There’s really no getting around it: the Toronto Maple Leafs are good again. But, just how good are they? Are they “Stanley Cup contender” good? Or are they merely a pretender on their way to contender status? A surprise playoff run last season, after finishing dead last the season before, has put heightened expectations on the young team and, as a result, they’ve stumbled through an inconsistent 2018-19 season so far.
Lost in all of the discussion of playoff matchups, trade deadline rentals and Stanley Cup daydreams is the fact that the Leafs are just one and a half seasons removed from a 30th place finish in the NHL. When head coach Mike Babcock was hired in 2015, he warned the team’s fanbase that “pain was coming” and that things would get ugly before they got better. Less than three years later, have the Leafs gotten too far ahead of the program? Or, are they still taking the “day-by-day” approach and dealing with the growing pains of a young team?
One thing’s for sure, regardless of how this team performs down the stretch and into the playoffs, GM Lou Lamoriello and president Brendan Shanahan are facing a crucial offseason that will ultimately be a pivotal one in the team’s future success. Big name, big money players like James van Riemdsyk, Tyler Bozak and Leo Komarov will all need to either be retained or relinquished this offseason, as the trio gets set to hit unrestricted free-agency. The decision on whether or not to sign these players will affect not only the team’s on-ice plans for the future, but their off-ice plans as well.
Do the Leafs want to really tie themselves down with big money, big term deals to three aging players when they have contract negotiations for the likes of Auston Matthews, William Nylander and Mitch Marner on the horizon? Again… it’s a pivotal moment in this team’s development. So, what do they do?
"I think the Toronto Maple Leafs view themselves as a very solid playoff team, a team that - maybe - if everything were to fall into place, could do well in the playoffs," TSN insider Bob McKenzie explained Monday on Tim Hortons That's Hockey. "I just don't see themselves parting with any of these guys unless the offer you get absolutely knocks your socks off.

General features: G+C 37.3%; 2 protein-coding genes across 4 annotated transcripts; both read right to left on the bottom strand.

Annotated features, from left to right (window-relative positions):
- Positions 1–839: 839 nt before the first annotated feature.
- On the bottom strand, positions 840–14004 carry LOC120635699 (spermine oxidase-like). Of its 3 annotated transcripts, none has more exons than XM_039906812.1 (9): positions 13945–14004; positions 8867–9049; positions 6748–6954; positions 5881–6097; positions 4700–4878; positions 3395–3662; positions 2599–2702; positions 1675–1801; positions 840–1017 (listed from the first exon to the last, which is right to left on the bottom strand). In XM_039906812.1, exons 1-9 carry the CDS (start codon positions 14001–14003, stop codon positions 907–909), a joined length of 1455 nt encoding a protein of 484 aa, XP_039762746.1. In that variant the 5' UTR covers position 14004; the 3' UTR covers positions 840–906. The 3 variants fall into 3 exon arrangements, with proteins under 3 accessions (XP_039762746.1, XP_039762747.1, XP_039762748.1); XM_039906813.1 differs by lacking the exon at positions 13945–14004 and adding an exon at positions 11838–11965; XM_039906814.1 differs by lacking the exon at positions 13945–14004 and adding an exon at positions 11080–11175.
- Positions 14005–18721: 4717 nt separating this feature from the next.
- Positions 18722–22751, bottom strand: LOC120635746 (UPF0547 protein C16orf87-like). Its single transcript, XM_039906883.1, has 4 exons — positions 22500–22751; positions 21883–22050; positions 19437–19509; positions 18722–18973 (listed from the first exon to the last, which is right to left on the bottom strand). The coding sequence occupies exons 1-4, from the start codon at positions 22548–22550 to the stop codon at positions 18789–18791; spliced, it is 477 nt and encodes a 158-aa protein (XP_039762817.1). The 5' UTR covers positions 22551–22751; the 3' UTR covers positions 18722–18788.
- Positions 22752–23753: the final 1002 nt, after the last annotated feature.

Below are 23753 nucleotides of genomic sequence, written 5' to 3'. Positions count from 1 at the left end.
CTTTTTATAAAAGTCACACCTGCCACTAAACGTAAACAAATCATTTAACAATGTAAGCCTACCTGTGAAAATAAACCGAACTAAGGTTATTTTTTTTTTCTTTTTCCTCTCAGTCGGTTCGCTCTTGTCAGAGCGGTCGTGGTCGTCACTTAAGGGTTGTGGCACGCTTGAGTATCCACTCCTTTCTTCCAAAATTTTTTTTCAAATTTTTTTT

Interesting perspective. But it begs the question, what exactly would “knock Lamoriello’s socks off”?
"If somebody comes up to you and says, 'we're going to give you a first-round pick and an A+ prospect for James van Riemsdyk,' or 'we're going to give you a really good pick and a prospect for Tyler Bozak,' or 'we're going to give you a first-round pick for Leo Komaraov,' I guess you would judge each situation on its own merit,” said McKenzie.
“When I see the Toronto Maple Leafs' lineup and see James van Riemsdyk scoring at the pace that he's scoring - even though he's so far down the depth chart in minutes played - and when I see Tyler Bozak as an important centre on the team - obviously behind Auston Matthews and Nazem Kadri, but nevertheless a significant role - if he leaves, there's a hole at the middle of the ice,” explains McKenzie.
No one is questioning JVR and Bozak’s value to this team right now. The two veterans have had a fantastic bounce back campaign and are definitely two of the team’s best players as of late. Komarov though? He has struggled lately, but it’s clear that he still has the trust of head coach Mike Babcock.
“When I see the minutes that Leo Komarov gets for Mike Babcock - 24 one night - and how much Babcock absolutely loves him, then you're taking a guy out of your lineup and getting a future consideration that's not going to be with your team for another year or two or three,” continued McKenzie. “How does that make sense for a team that wants to make noise in the playoffs?”
Indeed, it doesn’t make much sense. But, that’s presupposing that the plan is to make the playoffs by any means necessary. Do we know this to be the case? If nothing else this Leafs management group have shown themselves to be a patient and methodical group. While the prospect of having JVR, Bozak and Komarov may seem appealing right now, rest assure that management is weighing the positive and negative consequences of handing out deals to these players.
Ultimately, whatever happens happens. If the Leafs decide to bring back one, two or all three of their pending UFAs no one will really be surprised. If they elect to trade all three, it’s unlikely anyone would be surprised, either. A lot is up in the air right now in Toronto, so be sure to keep your eyes peeled on Lamoriello, Shanahan and the Leafs as the NHL’s February 26th trade deadline draws nearer.